Imagine, if you will, Maggie’s mother. She might truly wish to be able to afford such lavish gifts as Maggie’s aunt tosses out, but she cannot. So she may feel inferior and guilty because of it. Imagine, for example, Maggie herself, who receives the items but then wonders whether the money used might not have been better used somewhere else. Little tics like that add up over time, over a period of many years where expensive gifts are sent and little bruises add up. I’ve watched it happen in my own family over similar circumstances – little, seemingly insignificant things build up and erode away a once-strong relationship.

Overspending can create inflated expectations.
Alternately, imagine one of my old school pals whose grandparents got into a routine of giving him amazing Christmas gifts. One year he received a Nintendo from them, followed later by a Sega Genesis and then the following year a computer. He loved those items, but he also came to expect something awesome from his grandparents, so when their financial situation changed and they skipped Christmas one year, he accepted it on the surface, but on a lot of levels he was hurt by the change. He had spent months looking forward to a great Christmas surprise that suddenly had disappeared. While this may seem like a greedy child, it actually was not – he didn’t actually care that much about the items themselves. He mostly felt, through the emotional lens of a child, that he had somehow done something wrong and let them down, and it really dragged him down for quite a while.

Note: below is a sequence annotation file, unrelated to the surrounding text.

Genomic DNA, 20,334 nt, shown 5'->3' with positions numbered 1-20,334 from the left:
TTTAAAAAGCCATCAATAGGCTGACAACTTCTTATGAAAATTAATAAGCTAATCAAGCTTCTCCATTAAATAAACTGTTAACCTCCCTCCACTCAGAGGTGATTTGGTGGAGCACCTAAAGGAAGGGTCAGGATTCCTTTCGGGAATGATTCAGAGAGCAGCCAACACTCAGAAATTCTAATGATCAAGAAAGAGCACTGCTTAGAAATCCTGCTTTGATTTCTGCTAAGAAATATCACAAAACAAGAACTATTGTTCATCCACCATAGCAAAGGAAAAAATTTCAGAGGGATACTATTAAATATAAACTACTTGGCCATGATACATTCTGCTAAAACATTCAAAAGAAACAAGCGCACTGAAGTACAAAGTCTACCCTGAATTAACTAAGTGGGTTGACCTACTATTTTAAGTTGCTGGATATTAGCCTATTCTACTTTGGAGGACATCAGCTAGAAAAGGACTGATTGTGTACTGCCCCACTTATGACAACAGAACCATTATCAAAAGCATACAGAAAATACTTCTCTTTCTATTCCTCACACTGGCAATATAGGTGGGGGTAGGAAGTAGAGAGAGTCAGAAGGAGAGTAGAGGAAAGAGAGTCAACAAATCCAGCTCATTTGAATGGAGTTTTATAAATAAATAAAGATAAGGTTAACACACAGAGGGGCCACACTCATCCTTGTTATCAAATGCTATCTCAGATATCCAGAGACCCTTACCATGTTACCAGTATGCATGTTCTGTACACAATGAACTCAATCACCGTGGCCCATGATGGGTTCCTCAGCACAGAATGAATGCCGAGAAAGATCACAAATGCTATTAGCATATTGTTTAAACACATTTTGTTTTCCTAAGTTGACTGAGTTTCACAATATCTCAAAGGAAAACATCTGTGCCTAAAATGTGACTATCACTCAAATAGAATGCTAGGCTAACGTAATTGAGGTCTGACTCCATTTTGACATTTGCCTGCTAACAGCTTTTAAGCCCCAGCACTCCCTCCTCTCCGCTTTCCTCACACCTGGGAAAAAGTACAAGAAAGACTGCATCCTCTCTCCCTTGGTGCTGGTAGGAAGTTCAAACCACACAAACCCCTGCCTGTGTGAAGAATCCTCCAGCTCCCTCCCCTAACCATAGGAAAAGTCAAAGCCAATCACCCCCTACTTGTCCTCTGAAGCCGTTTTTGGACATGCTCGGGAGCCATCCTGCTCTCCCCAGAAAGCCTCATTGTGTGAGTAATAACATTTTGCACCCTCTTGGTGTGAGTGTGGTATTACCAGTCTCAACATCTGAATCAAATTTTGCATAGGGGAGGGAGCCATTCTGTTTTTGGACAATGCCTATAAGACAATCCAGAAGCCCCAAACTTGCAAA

Overspending doesn’t compensate for other mistakes.
Many guys tend to try to cover up for a big faux pas by buying an exorbitant gift for their wife – it’s so common, it’s often joked about in pop culture. While the gift might be appreciated, it’s not the gift that brings about the forgiveness for the mistake – it’s the fact that the husband seems to be truly showing regret. Instead of feeling like an exorbitant gift is in order, perhaps a more direct and true showing of your feelings might actually be what’s needed – and it might save a pretty penny, too.

Overspending can send the wrong message to others.
One year, I splurged on my nieces and nephews and bought them some stellar Christmas gifts. I found out much later that other members of the family didn’t interpret these as gifts for children, but as attempts as showing other family members up by buying the “best” gifts for the kids. What was intended as a gift to make a child happy instead turned into underlying resentment and some form of “Christmas Cold War” that wound up basically eliminating our family’s gift exchanges after a few years.

If you’re tempted to really splurge on a special gift for someone, think carefully about the reason you’re doing it and the potential consequences. Not only might the purchase be the wrong financial move, it also might be the wrong choice for everyone involved, including the recipient.

Because of this, I encourage people to give carefully considered gifts, not exorbitant ones. A well thought out $20 gift for someone is almost always better than an off-the-cuff $100 gift, any day of the week.

Trent Hamm
Trent Hamm
Founder of The Simple Dollar

Trent Hamm founded The Simple Dollar in 2006 after developing innovative financial strategies to get out of debt. Since then, he’s written three books (published by Simon & Schuster and Financial Times Press), contributed to Business Insider, US News & World Report, Yahoo Finance, and Lifehacker, and been featured in The New York Times, TIME, Forbes, The Guardian, and elsewhere.